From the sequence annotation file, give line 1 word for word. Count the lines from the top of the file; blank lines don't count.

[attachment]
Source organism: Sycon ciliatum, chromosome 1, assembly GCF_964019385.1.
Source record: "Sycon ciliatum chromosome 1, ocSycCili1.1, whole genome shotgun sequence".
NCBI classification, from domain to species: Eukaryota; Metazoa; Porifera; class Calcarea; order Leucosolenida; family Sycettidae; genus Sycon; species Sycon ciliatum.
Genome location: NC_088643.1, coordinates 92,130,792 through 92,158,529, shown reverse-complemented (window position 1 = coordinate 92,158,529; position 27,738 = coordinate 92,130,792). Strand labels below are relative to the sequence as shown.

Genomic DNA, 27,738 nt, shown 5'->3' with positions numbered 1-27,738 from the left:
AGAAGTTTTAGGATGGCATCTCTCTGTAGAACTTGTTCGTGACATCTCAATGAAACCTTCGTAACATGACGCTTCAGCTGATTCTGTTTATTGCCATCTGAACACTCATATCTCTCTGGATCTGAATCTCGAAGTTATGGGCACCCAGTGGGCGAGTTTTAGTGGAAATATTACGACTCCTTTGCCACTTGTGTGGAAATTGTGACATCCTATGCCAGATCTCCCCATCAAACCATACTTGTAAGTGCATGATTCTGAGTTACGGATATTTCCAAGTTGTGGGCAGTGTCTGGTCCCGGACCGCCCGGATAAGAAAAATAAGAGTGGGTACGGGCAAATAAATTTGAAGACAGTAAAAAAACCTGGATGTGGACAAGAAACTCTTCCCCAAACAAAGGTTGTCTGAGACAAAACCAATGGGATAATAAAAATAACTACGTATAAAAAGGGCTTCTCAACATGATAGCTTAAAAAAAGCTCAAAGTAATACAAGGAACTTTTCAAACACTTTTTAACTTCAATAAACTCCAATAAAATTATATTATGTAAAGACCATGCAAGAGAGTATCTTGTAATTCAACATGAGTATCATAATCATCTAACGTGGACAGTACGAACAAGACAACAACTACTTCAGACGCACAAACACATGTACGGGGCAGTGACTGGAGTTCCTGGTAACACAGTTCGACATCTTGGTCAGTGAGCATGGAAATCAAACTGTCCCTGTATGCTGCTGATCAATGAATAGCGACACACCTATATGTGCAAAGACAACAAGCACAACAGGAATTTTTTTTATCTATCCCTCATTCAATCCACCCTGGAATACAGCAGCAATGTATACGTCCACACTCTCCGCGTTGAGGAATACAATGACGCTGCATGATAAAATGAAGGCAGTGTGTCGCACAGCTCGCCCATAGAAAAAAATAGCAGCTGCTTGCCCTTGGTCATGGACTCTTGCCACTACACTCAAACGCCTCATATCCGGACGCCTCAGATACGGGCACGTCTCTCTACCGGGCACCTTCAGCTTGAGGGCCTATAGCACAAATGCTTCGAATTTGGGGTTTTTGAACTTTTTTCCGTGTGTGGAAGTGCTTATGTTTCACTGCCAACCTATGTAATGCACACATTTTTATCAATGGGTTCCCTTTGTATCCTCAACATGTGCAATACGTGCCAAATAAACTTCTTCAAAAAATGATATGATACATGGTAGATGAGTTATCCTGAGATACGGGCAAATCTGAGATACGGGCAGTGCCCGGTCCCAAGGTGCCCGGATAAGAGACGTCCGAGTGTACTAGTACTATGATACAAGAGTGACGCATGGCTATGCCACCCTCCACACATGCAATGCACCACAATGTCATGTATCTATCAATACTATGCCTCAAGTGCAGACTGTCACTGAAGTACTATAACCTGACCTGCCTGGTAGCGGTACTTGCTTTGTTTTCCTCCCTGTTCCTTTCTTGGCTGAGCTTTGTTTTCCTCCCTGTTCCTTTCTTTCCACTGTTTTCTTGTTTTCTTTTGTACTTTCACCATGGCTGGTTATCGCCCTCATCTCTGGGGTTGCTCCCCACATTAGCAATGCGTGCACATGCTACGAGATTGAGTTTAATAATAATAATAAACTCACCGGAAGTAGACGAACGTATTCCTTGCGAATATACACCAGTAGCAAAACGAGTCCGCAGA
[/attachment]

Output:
Source organism: Sycon ciliatum, chromosome 1, assembly GCF_964019385.1.